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Deadly Taliban attack targets elite unit in Afghanistan

The 13 soldiers killed were members of Afghanistan's Third Battalion, one of only a small number of Afghan Army units rated as fully self-sufficient by the US military.

By Correspondent / April 12, 2013

Pigeons surround Afghan men kneeling down for Friday payers near the Pul-e Khishti mosque in Kabul, Afghanistan, Friday. Taliban militants attacked an Afghan army outpost near the eastern border with Pakistan on Friday, killing over a dozen Afghan National Army soldiers, the Defense Ministry said.

Ahmad Jamshid/AP

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 A Taliban attack killed 13 Afghan soldiers Friday at a remote Army outpost in the eastern province of Kunar, underscoring the rising challenges that face the country’s Army as foreign troops withdraw over the coming year.

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Correspondent

Ryan Brown edits the Africa Monitor blog and contributes to the national and international news desks of the Monitor. She is a former Fulbright fellow to South Africa and holds a degree in history from Duke University. 

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Some 200 Taliban fighters ambushed the soldiers around 5 a.m., attacking the outpost before setting it on fire, The New York Times reports. Every soldier present at the base was killed, making the attack was the deadliest in the region in six months, according to local officials.

The soldiers killed were members of the Army’s Third Battalion, one of only a small number of Afghan Army units rated as fully self-sufficient by the US military. They patrolled a mountainous district on the Pakistani border that serves as a major gateway for insurgents from that country. 

The attack is part of a rising tide of violence in the region as winter thaws, easing passage across the mountainous terrain.

“We know the enemy’s going to come out hard this summer, so the [casualty] numbers are going to go up,” Col. Thomas Collins, a spokesman for the NATO-led military coalition, told the Times.

There has been a steady uptick in the number of Afghan soldiers and police officers killed in recent years as they have grown their ranks and gradually assumed greater responsibility from NATO forces.

In 2012, the Afghan government estimated that some 1,000 soldiers and 1,400 police officers were killed. By the end of the year, a military spokesman estimated that 110 soldiers and 200 policemen were dying every month, the Times reports.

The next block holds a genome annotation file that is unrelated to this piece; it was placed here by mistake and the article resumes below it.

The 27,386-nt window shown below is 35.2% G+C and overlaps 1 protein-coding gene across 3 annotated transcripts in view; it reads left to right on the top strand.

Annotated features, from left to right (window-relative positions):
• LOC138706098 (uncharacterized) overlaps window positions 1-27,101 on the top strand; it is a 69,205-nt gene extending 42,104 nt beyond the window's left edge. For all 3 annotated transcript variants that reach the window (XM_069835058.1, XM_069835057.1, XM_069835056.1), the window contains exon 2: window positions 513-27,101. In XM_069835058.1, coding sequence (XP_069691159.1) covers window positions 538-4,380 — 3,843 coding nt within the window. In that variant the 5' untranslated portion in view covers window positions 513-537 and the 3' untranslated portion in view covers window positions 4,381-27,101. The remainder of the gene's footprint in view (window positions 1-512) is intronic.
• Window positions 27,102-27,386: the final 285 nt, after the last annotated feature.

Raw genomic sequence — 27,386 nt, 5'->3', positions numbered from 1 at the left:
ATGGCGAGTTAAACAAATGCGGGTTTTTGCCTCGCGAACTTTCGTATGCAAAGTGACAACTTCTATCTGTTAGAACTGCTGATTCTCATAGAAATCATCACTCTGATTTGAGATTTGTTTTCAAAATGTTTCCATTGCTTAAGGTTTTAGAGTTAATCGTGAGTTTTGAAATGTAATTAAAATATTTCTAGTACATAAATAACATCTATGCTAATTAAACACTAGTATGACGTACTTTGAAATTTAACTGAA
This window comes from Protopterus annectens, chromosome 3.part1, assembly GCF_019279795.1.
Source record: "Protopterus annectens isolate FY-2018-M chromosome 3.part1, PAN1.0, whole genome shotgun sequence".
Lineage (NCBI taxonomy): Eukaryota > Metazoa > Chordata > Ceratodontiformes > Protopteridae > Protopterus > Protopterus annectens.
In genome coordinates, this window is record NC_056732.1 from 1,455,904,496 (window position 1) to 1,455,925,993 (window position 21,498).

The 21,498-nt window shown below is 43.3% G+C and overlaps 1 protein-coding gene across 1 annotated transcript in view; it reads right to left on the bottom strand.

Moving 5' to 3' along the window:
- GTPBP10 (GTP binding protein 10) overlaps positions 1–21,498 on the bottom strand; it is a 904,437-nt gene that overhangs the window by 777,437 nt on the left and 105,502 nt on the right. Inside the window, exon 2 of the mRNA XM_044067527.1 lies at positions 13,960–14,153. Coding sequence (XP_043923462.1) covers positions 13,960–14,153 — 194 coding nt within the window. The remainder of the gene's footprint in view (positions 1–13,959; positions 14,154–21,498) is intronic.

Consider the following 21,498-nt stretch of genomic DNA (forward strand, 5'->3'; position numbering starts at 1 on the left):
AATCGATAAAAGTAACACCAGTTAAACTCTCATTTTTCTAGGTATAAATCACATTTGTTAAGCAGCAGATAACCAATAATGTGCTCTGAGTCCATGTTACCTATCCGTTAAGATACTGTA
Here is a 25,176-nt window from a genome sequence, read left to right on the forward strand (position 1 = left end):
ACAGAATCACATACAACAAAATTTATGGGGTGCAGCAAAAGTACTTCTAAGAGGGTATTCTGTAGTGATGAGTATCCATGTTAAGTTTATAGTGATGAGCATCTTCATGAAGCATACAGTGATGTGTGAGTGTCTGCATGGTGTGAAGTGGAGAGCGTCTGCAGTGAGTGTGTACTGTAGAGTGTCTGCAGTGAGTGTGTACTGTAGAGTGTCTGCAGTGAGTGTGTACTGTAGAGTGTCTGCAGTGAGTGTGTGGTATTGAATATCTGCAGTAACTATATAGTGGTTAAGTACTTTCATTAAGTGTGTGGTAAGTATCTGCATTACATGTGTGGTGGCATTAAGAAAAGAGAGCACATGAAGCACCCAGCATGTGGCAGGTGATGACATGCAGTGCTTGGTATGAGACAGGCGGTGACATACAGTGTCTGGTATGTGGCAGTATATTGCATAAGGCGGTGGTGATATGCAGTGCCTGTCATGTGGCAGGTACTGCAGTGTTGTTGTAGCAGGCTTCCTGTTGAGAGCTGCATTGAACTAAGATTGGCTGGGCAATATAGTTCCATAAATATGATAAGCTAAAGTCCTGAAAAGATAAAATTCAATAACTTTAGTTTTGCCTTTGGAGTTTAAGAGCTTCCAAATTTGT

By contrast, 32 NATO soldiers have been killed in the first three months of 2013, according to the monitoring group casualties. 

Currently about 100,000 international troops are based in Afghanistan, including 66,000 from the United States. That number is expected to drop by half by early 2014, with most of the remaining forces moving back into support and training positions. 

Within the next few months, Afghan forces are expected to be responsible for security across the entire country.

A contingent of Australian lawmakers visiting Afghanistan this week praised the “enormous progress” that Afghan security forces had made toward that goal. 

''The Afghan National Security Forces are bigger than the insurgency, they are significantly more capable, they are better war fighters and they are more well resourced,'' said Member of Parliament Wyatt Roy in an interview with an Australian news site.

But the unstable border between Afghanistan and Pakistan remains a major source of concern for Afghan security. As the Lebanese newspaper Naharnet reports:

The border region between Afghanistan and Pakistan is a key battleground in the fight against the militants, many of whom use safe havens inside Pakistan to launch attacks against Afghan soldiers and the U.S.-led military coalition.

For years, leaders in Kabul and Islamabad have traded accusations of blame over the Islamist extremists who pose a threat to security in both countries and criss-cross the porous border with impunity….

[R]ebel bases in Pakistan infuriate Afghan President Hamid Karzai and remain a major obstacle to peace as U.S.-led troops prepare to pull out of Afghanistan by the end of 2014.

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